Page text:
Thank you! I’m glad my review made you consider rereading it. 🙂

    Unfortunately, I haven’t been able to view the latest BBC production. I’ve heard such varied reactions to it. I’m curious what mine would be.

  22. Definitely one of my all time favorites…recently saw the new version on PBS which was far truer to the book…its worth seeing for comparison. It helped that I had reread it a few months ago. I have always thought that speech of Catherine’s [“I am Heathcliff…”] was one of the most passionate and powerful ever written. I memorized it at 16 🙂

  23. Hi Janflora!

    Thanks for stopping by here.

    I’m definitely going to buy the latest WH film version when I find it in a store.

    Oh, and “the speech”. I’d sell A LOT to be able to claim authorship of that. 🙂

  24. On February 17, 2010 at 10:00 am Chazz Byron Said: |Edit This
    About half way through this book and I’m presently surprised with the book, Heathcliffe love for Catherine has turned into a bitter hatred.

    One thing that I was surprised about this book was the use of the word ’slut’. Heathcliffe called Catherine a ‘mere slut’ to Nelly in one of the converstations.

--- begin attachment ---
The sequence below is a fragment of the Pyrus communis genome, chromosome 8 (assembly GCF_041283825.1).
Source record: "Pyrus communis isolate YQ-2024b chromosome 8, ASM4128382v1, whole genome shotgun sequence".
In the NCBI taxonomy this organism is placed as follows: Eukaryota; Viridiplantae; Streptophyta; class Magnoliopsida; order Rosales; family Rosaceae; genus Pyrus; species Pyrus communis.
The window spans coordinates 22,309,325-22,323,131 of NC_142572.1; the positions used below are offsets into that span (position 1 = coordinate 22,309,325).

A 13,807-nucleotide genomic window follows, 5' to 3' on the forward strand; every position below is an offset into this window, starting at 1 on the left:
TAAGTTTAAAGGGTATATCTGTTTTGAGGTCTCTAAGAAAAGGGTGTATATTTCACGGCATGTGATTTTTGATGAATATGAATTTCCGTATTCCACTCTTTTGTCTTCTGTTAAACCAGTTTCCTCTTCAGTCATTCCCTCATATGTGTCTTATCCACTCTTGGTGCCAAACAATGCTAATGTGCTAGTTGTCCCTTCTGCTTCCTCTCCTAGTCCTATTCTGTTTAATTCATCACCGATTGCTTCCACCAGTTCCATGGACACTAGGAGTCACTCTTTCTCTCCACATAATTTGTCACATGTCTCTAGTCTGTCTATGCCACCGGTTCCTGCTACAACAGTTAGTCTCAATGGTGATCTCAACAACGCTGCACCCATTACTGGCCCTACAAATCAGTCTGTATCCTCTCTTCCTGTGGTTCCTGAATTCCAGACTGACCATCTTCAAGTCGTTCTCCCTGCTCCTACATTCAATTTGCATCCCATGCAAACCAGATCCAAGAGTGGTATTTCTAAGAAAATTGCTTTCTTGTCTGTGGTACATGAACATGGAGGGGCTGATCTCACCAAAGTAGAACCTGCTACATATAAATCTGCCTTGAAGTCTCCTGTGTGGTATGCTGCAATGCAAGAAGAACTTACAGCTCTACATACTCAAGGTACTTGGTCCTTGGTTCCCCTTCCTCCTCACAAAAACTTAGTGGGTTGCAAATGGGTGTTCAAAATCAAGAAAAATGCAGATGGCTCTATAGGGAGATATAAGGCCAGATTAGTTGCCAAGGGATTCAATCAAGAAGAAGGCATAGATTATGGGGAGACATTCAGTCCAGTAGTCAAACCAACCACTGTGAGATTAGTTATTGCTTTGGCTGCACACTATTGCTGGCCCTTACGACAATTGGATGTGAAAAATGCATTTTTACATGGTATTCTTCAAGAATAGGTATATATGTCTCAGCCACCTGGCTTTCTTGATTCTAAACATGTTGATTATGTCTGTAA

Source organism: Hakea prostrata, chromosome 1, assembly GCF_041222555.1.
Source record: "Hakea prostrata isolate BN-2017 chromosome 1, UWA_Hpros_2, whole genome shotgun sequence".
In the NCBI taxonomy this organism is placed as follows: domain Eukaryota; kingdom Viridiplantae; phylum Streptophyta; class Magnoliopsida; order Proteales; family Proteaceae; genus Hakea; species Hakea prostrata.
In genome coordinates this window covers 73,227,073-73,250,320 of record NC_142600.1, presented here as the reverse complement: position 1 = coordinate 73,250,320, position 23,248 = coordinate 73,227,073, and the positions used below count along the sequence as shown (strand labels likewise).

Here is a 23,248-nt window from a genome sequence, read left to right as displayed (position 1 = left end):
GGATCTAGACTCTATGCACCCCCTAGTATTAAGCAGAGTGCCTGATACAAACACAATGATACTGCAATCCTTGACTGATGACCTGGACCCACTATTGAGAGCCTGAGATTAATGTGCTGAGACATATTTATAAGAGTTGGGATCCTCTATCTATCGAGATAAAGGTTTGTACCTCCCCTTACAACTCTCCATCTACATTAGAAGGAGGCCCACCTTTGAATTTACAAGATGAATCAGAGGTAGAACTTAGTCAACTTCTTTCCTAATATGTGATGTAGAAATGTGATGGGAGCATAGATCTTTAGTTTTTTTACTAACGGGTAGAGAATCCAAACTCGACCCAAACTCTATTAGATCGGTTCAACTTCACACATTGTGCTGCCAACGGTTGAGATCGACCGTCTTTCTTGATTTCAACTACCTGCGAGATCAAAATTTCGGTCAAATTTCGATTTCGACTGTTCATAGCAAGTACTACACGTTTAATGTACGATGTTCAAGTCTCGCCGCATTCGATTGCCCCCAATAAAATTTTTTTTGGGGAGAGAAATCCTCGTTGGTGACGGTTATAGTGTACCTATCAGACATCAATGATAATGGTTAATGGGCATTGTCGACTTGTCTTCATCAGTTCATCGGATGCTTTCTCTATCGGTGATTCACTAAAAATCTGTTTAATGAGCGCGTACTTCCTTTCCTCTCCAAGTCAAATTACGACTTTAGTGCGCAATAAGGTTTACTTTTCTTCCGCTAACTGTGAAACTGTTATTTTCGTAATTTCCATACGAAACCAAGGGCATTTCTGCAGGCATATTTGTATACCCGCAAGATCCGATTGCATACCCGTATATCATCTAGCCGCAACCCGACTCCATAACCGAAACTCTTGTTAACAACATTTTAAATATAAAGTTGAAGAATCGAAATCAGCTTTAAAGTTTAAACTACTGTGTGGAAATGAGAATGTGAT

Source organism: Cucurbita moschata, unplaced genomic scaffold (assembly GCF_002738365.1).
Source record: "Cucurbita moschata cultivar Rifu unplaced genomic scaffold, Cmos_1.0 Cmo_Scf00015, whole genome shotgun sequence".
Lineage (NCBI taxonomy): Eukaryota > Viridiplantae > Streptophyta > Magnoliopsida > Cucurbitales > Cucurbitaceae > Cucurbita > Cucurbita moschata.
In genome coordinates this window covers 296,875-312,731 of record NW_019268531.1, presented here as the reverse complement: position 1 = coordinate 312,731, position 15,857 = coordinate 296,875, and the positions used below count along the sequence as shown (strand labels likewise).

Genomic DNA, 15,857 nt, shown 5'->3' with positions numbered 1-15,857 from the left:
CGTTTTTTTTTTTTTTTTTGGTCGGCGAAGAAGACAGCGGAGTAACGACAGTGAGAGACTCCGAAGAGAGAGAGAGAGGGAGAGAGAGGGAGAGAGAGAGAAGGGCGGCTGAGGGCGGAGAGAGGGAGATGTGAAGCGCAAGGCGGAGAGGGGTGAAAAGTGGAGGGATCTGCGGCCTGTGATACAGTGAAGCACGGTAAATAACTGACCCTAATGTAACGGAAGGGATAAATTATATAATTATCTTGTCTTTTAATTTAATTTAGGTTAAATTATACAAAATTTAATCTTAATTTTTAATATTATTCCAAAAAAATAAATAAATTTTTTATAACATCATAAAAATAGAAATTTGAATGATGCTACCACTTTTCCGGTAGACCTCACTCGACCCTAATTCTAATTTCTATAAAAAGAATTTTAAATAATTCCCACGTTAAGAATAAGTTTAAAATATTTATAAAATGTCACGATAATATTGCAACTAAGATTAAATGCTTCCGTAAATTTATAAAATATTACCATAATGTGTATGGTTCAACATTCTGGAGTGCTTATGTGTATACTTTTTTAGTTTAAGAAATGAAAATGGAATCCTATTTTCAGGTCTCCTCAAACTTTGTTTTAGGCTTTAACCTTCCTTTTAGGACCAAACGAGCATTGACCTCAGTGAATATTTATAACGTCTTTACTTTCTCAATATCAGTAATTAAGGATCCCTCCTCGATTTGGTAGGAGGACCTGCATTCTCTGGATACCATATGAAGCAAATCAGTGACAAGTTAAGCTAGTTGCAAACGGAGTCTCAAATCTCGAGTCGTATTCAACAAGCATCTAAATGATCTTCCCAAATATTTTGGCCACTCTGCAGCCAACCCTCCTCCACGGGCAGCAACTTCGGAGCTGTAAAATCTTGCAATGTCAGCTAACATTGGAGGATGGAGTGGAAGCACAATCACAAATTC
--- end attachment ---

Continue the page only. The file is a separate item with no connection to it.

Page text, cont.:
###

    Hey Chazz!

    I moved your comment over here, because I’m going to be deleting my older WH book review post and I want everyone’s feedback in one place.

    Yes, the book surprises a lot of people. Not many realize just how dark it is.

    What I find very interesting is Emily chose to tell their story in such a unique manner. Since we hear their tale via Nellie’s recollections, there is so much that we really don’t know. What did Heathcliffe and Cathy say and do together all those times growing up when they were alone? What were their inner thoughts? A lot of what we know, or think we know about them, is filled in with our own imagination.

  25. I’m pleasantly surprised about how dark it is 😀

  26. Finished reading the book, but I won’t tell you what I thought, you can read it yourself 😛